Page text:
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For the next five weeks, the blog focuses on the often-dry creek east of Brentwood Elementary and Brentwood Park. Some call the creek Arroyo Seco or Arroyo Seca. I discovered it also has other names.
In 2003, I began researching neighborhood history. I was surprised to discover maps, including a recent one from the United States Geological Survey (Austin East), and City of Austin and Federal Emergency Management Agency documents online that refer to our waterway as Hancock Creek or the Hancock Branch of Shoal Creek. I thought of all the places with the name Hancock in Central Austin and knew there must have been a prominent Hancock family who lived here, so I continued searching. About that same time, Jean Graham shared with me a 1950s property abstract for a home in Crestview. A few years later, neighbor Julie Chappell gave me an abstract for a Violet Crown Heights property. They have been invaluable, since they include references to the Hancocks and other families who have lived here over many years.
In 2009, Crestview neighbor and Friends of Brentwood Park co-founder Emily Wilson asked if I could compile a history of the creek, as part of Crestview’s documentation to become a City of Austin Green Neighborhood. By that time, I had gathered lots of information, so the history was easy to write. I’ll be posting it here on the blog, updated from the original, in five installments.
Hancock Creek/Arroyo Seco
Beginning near where the street Arroyo Seco intersects with West St. Johns Avenue, the creek meanders south through Crestview and Brentwood, passing Brentwood Park and Brentwood Elementary School. The creek continues under Koenig Lane, Houston Street, North Loop Boulevard, and Burnet Road.
In Allandale, it flows past the Yarborough Branch of the Austin Public Library and under Hancock Drive into Rosedale. There it flows under a footbridge in a heavily wooded area between West 49th Street and Crestmont Drive. The creek flows into Shoal Creek west of Shoal Creek Boulevard and south of Hilwin Circle, near a dense stand of live oaks.
John Hancock (1824-1893), left, once owned thousands of acres in this area. His stately home and grounds, located at today’s 2200 West North Loop, was called “The Oaks.” Hancock Creek likely was named for him.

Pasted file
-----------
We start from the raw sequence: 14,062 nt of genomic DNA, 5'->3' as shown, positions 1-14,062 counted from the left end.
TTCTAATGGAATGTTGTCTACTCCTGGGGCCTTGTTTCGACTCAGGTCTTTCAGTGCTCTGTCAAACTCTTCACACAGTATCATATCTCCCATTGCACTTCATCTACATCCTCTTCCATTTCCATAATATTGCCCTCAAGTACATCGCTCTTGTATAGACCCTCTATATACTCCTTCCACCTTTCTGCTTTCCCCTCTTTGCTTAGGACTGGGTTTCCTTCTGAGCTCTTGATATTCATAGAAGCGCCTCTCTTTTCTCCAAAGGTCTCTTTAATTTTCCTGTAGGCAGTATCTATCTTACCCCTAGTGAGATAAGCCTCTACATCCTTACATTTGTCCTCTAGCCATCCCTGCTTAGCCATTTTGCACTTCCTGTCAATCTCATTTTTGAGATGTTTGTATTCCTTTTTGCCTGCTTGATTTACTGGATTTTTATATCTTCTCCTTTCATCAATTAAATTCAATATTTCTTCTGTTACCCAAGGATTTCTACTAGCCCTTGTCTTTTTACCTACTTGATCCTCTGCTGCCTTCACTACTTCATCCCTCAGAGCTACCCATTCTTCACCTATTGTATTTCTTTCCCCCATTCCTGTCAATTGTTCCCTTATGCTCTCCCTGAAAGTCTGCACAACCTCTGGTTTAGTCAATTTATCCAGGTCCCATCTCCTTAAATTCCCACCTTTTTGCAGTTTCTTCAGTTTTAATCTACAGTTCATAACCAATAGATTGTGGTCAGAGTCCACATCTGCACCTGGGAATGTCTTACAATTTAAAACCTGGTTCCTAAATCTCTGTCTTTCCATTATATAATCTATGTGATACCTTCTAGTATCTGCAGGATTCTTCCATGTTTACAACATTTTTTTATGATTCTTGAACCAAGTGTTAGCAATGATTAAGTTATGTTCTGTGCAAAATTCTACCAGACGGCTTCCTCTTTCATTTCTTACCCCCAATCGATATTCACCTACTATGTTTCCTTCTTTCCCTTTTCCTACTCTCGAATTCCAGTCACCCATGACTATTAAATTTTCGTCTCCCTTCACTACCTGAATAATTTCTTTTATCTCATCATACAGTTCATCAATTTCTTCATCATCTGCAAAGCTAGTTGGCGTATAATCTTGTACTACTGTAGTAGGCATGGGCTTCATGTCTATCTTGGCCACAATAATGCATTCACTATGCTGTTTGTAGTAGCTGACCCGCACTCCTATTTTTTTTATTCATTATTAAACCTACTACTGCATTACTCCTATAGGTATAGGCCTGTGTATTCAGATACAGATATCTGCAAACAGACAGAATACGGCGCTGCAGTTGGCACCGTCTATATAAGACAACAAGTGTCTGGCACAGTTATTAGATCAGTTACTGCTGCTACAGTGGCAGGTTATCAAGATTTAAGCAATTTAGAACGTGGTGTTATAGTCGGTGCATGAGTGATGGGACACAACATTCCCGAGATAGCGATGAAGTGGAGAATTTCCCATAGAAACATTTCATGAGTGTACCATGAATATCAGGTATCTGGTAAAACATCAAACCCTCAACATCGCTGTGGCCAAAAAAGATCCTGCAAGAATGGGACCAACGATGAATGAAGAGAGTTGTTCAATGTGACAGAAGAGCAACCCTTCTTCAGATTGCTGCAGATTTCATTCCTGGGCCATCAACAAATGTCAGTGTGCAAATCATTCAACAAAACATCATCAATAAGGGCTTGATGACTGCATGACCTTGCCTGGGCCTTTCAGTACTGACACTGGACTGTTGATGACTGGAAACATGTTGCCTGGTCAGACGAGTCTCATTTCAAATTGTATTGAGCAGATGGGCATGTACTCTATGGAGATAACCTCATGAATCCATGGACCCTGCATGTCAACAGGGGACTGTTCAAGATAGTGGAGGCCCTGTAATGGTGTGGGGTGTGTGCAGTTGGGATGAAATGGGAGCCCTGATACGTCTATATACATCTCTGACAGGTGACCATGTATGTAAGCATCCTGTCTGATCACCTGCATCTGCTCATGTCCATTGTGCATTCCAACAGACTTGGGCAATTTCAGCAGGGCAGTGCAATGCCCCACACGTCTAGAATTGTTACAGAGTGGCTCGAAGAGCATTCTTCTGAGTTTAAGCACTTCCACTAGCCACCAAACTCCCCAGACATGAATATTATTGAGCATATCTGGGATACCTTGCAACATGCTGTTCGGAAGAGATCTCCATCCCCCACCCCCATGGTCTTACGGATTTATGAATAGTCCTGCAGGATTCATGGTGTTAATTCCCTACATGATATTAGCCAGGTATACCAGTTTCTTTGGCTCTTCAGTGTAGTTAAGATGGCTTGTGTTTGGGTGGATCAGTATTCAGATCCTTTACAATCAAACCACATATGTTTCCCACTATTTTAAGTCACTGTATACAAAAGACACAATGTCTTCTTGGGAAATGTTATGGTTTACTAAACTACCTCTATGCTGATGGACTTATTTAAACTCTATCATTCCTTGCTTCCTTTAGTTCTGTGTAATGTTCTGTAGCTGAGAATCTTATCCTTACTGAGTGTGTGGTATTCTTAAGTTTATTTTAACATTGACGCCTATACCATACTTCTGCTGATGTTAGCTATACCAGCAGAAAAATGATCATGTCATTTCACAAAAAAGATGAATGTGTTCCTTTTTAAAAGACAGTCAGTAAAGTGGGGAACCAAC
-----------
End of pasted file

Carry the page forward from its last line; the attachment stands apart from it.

Born in Alabama, Hancock moved to Austin in 1847 and became a prominent Austin lawyer, district judge, and Texas legislator. In 1861, Hancock, although a slave owner, refused to take the oath of allegiance to the Confederate States, was expelled from the Texas legislature, and left the state. After the Civil War, Hancock returned to Texas and served as a U.S. congressman for eight years. It has been suggested but not well documented that he is related to John Hancock (1737-1793), Massachusetts native and well-known patriot of the American Revolution.
In 1852, John Hancock purchased land, then north of the Austin city limits, from Rebecca Spear, widow of George West Spear. The Hancock property was part of Spear’s original Republic of Texas land grant, which stretched north from the Colorado River to where Anderson Lane is today and between, roughly, Balcones Drive and North Lamar Boulevard. The map of the northern part of the Spear League, below, shows Hancock Creek between Shoal Creek and Abercrombie, an early railroad stop near Justin Lane and North Lamar. (More about Abercrombie here.) Hancock’s Spear League property later became part of the Brentwood and Crestview neighborhoods, among others.
Hancock purchased 521 additional acres of land in the area from Elizabeth Moore, widow of Martin Moore, in 1866. Hancock probably never lived there, but several of his nephews and possibly one of his former slaves, Orange Hancock, did. The land was a dairy farm for many years. After the Hancock family sold the property in 1899, the remaining buildings gradually fell into disrepair. (More about Orange and his family here.)
Finally, in the late 1980s, Karen and Michael Collins, owners of the property, initiated a major restoration of the Moore-Hancock Homestead, at 4811 Sinclair Avenue in Rosedale. The land to the west and north of it slopes down to Hancock Creek. Considered the only log dwelling in Austin known to survive on its original site, it is on the National Register of Historic Places and is a Recorded Texas Historic Landmark.
Interestingly, John Hancock, who was white, is the second-great-grandfather of actress Aisha Tyler, who is black. The life of Aisha’s great-grandfather and John’s son, Hugh, was detailed in the TLC program “Who Do You Think You Are?” which aired April 3, 2016. I contributed archive research to the show and learned even more about John Hancock and his family than I had known before.
The 1955 version of the book Minor and Major Mansions of Early Austin, by Austin architect August Watkins Harris, includes an illustration and description of the John Hancock home. Another illustration of his home is included on page 13 of Austin Creeks, a publication created at the time of the 1976 U. S. bicentennial. I have a copy of Austin Creeks, and materials used in the production of the publication are in the Sinclair Black Papers at the Austin History Center. (Note: the 1959 version of Minor and Major Mansions of Early Austin is subtitled “Buildings of the Seat of Government” and does not include the Hancock plantation.)
Stay tuned for Part 2!
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